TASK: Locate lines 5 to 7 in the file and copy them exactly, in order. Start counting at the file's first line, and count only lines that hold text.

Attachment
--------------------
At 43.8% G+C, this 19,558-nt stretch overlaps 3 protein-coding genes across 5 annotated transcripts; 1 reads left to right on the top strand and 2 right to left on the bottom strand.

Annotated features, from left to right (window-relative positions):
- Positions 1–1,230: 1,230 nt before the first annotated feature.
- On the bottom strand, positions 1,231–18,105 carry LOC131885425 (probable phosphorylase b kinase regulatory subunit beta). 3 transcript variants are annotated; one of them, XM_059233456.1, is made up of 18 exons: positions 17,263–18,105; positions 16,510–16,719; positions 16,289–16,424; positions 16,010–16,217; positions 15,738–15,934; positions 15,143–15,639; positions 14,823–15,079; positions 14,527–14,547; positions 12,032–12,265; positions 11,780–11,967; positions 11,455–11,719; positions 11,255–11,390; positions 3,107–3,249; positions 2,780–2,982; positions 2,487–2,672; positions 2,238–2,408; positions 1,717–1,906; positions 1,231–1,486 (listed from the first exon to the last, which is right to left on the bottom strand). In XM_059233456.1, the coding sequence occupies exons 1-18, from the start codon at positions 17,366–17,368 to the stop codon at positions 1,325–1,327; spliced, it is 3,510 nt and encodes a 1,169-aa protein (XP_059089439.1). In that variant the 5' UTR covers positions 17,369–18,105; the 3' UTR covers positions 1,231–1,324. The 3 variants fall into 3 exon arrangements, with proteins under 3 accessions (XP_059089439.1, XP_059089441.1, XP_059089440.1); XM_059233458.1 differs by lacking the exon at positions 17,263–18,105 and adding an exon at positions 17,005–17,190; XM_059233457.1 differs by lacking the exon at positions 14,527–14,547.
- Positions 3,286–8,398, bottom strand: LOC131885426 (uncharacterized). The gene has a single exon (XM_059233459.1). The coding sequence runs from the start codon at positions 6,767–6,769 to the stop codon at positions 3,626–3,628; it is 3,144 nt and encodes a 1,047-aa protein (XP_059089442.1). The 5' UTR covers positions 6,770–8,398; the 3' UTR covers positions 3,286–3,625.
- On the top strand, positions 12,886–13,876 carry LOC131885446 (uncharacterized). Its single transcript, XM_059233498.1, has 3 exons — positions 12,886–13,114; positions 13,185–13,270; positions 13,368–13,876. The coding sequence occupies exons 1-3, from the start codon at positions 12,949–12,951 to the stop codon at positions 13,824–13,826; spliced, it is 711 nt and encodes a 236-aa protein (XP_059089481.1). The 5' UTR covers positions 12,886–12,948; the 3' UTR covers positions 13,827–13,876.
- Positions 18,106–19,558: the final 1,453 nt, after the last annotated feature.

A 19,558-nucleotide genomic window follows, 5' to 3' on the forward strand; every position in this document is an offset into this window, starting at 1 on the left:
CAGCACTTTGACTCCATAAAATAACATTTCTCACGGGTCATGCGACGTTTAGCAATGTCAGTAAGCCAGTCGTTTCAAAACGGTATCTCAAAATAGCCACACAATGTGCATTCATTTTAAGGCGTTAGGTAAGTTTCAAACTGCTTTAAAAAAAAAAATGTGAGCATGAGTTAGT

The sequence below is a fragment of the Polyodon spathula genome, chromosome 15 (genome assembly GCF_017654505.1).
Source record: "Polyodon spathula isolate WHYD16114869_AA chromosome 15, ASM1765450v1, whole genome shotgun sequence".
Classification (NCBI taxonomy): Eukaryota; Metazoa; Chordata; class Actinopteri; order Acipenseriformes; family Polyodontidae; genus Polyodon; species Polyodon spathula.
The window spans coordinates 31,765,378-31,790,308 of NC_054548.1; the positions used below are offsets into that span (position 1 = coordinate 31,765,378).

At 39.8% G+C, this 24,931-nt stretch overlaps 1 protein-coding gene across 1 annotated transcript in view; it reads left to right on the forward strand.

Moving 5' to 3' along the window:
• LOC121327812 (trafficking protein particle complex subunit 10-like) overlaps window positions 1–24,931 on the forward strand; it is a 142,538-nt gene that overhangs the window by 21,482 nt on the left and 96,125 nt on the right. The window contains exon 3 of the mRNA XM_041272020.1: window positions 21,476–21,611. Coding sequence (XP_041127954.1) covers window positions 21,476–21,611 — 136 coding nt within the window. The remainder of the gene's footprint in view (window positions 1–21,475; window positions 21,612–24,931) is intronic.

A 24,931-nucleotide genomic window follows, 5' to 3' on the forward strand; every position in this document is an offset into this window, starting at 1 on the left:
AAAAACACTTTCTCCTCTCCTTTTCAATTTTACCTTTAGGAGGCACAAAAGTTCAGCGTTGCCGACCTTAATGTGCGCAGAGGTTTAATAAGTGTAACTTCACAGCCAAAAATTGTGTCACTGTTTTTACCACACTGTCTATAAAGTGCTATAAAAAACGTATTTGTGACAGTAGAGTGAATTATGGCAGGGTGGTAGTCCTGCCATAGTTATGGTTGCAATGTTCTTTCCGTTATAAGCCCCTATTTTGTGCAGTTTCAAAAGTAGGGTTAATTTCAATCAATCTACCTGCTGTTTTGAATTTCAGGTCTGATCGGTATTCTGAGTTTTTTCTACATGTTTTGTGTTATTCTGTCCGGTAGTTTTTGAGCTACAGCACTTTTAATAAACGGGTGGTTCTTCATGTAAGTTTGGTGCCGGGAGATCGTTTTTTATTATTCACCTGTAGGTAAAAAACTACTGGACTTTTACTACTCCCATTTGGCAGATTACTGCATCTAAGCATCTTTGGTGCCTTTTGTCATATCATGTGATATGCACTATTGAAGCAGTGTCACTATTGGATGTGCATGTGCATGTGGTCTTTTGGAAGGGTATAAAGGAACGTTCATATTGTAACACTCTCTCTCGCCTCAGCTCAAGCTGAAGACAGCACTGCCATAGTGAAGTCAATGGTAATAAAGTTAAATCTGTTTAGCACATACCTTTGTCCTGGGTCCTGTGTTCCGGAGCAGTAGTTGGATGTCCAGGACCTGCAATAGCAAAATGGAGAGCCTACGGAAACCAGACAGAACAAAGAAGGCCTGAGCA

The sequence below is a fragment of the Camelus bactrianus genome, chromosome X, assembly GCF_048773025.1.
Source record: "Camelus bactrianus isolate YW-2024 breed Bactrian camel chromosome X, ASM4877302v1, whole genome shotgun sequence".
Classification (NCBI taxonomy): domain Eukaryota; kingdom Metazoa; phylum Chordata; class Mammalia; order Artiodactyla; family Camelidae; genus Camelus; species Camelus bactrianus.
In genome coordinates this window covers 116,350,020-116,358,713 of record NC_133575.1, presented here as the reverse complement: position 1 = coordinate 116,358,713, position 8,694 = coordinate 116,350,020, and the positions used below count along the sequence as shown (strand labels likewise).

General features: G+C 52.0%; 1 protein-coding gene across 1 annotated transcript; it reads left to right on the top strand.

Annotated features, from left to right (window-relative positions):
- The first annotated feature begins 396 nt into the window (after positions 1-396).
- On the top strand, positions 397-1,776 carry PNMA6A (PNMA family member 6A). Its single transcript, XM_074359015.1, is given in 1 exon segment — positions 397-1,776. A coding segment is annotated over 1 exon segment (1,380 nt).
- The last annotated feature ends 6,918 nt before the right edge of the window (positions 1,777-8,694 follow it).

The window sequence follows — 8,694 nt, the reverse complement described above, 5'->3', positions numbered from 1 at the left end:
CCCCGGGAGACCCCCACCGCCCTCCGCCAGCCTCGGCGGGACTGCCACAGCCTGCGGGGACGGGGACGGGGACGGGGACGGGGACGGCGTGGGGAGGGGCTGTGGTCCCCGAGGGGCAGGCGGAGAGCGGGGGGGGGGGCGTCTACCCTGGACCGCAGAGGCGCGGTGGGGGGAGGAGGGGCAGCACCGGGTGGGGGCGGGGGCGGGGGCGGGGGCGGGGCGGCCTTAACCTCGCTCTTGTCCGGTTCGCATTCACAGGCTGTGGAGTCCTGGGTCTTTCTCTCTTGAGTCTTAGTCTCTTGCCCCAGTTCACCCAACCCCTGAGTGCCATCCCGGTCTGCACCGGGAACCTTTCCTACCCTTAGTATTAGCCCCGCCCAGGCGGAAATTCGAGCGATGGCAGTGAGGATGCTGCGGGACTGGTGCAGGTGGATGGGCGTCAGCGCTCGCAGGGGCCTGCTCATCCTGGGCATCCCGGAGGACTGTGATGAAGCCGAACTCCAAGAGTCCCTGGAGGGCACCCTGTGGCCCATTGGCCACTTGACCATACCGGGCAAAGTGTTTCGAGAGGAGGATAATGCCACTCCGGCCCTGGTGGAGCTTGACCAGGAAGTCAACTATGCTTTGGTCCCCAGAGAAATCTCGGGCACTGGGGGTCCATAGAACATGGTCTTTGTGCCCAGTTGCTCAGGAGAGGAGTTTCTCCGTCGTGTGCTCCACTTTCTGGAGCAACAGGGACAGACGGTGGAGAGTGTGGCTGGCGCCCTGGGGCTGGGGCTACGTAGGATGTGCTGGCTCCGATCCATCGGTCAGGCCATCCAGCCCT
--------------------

- Positions 3,286–8,398, bottom strand: LOC131885426 (uncharacterized). The gene has a single exon (XM_059233459.1). The coding sequence runs from the start codon at positions 6,767–6,769 to the stop codon at positions 3,626–3,628; it is 3,144 nt and encodes a 1,047-aa protein (XP_059089442.1). The 5' UTR covers positions 6,770–8,398; the 3' UTR covers positions 3,286–3,625.
- On the top strand, positions 12,886–13,876 carry LOC131885446 (uncharacterized). Its single transcript, XM_059233498.1, has 3 exons — positions 12,886–13,114; positions 13,185–13,270; positions 13,368–13,876. The coding sequence occupies exons 1-3, from the start codon at positions 12,949–12,951 to the stop codon at positions 13,824–13,826; spliced, it is 711 nt and encodes a 236-aa protein (XP_059089481.1). The 5' UTR covers positions 12,886–12,948; the 3' UTR covers positions 13,827–13,876.
- Positions 18,106–19,558: the final 1,453 nt, after the last annotated feature.